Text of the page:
guided by Hannah
TRM’s guides escort tourists over the Tongariro Alpine Crossing all year – whenever the weather allows.
In the summer months the crossing is easier – just follow the person in front for 19km.
But. now we are at the end of summer, during the colder winter months a guide is recommended as often the track is covered with snow and more knowledge of the alpine geography and experience of the winter environment is needed.
TRM has been guiding tourists for the Tongariro Crossing as well as canoeing, rafting, walking and fishing trips for over ten years. So guests can be confident our guide, Hannah, is familiar with all the local features.
What is even more important during the winter months is the need for a “Plan B” – an alternative option plan to provide for other easier accessible tracks during unsuitable weather conditions.
But during the winter it might only be accessible 20-25% of the time.
Once it snows the alpine crossing turns into a magic wonderland – but it can be dangerous.
Trampers get lost up there when the track is no longer identifiable, covered in snow and merging with the winter landscape like the South Pole. So a TRM guide is strongly recommended.
Similarly for other tramps such as the ascent of Mt. Ruapehu. TRM believe this is the number one tramp in this region, but there are no defined tracks and a TRM guide is even more strongly recommended in both summer and winter.
Similarly for several other unmarked tracks such as Mt. Tihia – SWMBO’s favourite – a guide is needed.
Last summer TRM sent parties up there without a guide but they lost the track.
It was not their fault.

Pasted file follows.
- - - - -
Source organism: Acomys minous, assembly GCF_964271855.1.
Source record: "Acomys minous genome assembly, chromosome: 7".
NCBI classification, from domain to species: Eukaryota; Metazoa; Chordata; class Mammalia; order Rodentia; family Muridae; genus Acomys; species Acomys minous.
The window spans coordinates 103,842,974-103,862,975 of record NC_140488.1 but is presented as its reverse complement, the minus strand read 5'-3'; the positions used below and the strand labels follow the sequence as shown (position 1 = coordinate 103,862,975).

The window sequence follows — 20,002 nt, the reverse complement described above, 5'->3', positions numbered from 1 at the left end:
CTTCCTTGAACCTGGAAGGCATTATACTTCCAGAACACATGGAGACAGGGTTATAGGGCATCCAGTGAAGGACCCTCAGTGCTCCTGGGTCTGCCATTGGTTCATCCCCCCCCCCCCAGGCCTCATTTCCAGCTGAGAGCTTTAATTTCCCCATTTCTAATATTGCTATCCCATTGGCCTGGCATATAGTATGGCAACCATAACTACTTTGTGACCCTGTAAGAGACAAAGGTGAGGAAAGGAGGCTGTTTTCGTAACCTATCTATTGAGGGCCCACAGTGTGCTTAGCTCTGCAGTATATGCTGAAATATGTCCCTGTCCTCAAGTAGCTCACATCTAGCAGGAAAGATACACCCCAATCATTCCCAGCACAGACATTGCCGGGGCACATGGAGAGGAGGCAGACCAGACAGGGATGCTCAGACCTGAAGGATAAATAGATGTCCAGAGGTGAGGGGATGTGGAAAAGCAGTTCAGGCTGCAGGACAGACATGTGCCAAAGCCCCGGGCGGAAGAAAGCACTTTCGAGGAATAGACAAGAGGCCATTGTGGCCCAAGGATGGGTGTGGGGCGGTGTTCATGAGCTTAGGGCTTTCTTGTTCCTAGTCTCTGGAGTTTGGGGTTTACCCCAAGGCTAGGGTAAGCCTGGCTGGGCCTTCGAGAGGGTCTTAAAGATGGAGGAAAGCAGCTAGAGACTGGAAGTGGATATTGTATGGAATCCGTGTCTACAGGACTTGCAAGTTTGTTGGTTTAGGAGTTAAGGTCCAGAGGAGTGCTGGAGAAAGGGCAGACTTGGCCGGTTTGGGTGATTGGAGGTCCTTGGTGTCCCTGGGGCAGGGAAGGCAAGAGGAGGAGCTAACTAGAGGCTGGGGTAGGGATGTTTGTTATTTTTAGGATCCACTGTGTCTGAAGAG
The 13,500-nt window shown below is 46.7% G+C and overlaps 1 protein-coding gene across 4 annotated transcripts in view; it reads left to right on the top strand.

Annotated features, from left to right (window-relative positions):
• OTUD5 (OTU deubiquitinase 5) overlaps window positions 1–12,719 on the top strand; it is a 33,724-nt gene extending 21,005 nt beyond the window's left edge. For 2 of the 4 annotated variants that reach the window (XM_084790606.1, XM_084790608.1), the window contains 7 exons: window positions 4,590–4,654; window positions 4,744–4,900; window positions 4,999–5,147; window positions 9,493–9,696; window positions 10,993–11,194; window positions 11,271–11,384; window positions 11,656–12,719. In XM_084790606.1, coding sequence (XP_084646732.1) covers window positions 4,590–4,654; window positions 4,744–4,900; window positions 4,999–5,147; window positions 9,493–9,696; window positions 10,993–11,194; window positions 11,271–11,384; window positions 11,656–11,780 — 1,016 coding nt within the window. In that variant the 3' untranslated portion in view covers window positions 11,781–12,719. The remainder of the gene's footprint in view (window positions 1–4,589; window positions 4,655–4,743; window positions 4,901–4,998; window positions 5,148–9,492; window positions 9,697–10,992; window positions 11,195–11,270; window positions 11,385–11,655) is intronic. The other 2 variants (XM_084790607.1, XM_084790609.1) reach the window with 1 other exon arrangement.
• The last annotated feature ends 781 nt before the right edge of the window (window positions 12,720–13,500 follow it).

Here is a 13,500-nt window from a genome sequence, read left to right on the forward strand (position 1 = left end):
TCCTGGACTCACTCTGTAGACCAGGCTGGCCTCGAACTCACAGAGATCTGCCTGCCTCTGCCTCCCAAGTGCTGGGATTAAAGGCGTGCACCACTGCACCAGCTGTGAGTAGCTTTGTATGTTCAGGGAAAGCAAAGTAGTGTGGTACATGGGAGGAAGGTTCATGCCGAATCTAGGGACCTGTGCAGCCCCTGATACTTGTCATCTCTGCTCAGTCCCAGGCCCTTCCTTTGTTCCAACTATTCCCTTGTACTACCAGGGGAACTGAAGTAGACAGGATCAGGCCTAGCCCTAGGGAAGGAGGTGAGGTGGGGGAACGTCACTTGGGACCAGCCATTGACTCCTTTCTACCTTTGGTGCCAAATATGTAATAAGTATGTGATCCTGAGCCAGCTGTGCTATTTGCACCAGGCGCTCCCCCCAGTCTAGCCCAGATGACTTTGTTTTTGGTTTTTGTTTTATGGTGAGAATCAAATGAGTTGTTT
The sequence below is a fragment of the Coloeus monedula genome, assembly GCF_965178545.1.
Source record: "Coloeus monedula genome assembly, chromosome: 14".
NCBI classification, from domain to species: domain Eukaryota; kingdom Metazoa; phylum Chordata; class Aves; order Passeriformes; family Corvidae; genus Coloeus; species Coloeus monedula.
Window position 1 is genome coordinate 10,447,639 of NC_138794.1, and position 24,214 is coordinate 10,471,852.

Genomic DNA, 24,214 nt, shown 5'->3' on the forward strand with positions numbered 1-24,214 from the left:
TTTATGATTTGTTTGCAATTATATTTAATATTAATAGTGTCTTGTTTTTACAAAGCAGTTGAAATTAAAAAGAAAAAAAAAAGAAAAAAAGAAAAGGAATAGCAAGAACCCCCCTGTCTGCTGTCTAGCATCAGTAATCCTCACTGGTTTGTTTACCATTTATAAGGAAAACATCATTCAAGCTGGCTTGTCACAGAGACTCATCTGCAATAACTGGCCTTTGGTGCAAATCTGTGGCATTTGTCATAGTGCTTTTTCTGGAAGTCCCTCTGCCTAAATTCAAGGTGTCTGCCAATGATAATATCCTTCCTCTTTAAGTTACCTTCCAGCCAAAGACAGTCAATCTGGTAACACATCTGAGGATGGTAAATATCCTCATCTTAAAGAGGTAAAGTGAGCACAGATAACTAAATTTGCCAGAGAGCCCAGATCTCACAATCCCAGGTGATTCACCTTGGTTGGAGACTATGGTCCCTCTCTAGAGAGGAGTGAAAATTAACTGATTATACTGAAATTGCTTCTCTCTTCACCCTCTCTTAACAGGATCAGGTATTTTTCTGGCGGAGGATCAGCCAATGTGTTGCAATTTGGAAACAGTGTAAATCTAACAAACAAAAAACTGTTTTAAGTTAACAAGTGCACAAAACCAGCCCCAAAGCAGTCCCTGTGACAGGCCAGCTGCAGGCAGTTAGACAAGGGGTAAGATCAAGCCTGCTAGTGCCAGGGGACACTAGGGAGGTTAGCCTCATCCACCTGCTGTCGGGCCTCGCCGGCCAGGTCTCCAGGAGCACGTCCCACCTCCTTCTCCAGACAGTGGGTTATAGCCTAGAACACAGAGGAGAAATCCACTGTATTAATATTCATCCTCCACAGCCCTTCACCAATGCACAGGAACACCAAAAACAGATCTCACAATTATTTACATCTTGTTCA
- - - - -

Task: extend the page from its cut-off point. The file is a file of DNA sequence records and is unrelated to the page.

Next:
They wasted some hours following an old surveyors road to nowhere and never enjoyed the views over Lake Taupo from Mt. Tihia. – see photo on right.
It pays to go with someone who has been there many times before.
TRM’s guide, Hannah, has trained at the Hillary Outdoor Pursuits Centre nearby so is familiar with the local geography. She has all the medical first aid training too.
It is wise to phone TRM the day before your walk so SWMBO can advise on the weather conditions and confirm starting time and any other info for your booking.
On right are more of Hannah’s clients ready to start out on the Tongariro Alpine Crossing on 28 March…
At Whakapapa Village (1119m) the average annual rainfall is about 2200 mm, in Ohakune (610m) about 1250 mm and in higher altitudes, such as Iwikau Village (1770m), about 4900 mm. In winter there is snow to about 1500 m.
Temperatures vary dramatically, even within one day.
The average temperature is 13 °C, with a maximum of 25 °C in summer and a minimum of -10 °C in winter.
In some summers the summits of the three volcanoes are covered with snow; on top of Mount Ruapehu, snow fields can be found every summer and the summit is glaciated.
Below is the fabulous A team from the GNZT (Great New Zealand Trek) training by climbing Mt. Ruapehu for their next South Island stage.
The road above Whakapapa Village to Iwikau and chairlifts beyond that (rise to Knoll Ridge 2020m) took us up most of the way.
I wish we had Hannah guiding us as there is always one (no – not me) who wandered off the obvious route…
Full report on the Ruapehu climb as an alternative to the Tongariro Crossing tomorrow….